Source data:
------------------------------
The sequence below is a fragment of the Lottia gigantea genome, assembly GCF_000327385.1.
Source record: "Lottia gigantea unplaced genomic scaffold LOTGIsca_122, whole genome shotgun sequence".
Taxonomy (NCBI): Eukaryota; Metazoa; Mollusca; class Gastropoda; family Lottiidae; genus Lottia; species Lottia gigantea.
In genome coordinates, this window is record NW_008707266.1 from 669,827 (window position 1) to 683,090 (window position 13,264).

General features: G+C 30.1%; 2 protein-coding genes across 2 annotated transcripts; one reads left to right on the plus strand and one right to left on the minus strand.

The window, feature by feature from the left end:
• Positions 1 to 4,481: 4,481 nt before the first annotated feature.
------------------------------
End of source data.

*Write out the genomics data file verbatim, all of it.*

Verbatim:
The sequence below is a fragment of the Lottia gigantea genome, assembly GCF_000327385.1.
Source record: "Lottia gigantea unplaced genomic scaffold LOTGIsca_122, whole genome shotgun sequence".
Taxonomy (NCBI): Eukaryota; Metazoa; Mollusca; class Gastropoda; family Lottiidae; genus Lottia; species Lottia gigantea.
In genome coordinates, this window is record NW_008707266.1 from 669,827 (window position 1) to 683,090 (window position 13,264).

General features: G+C 30.1%; 2 protein-coding genes across 2 annotated transcripts; one reads left to right on the plus strand and one right to left on the minus strand.

The window, feature by feature from the left end:
• Positions 1 to 4,481: 4,481 nt before the first annotated feature.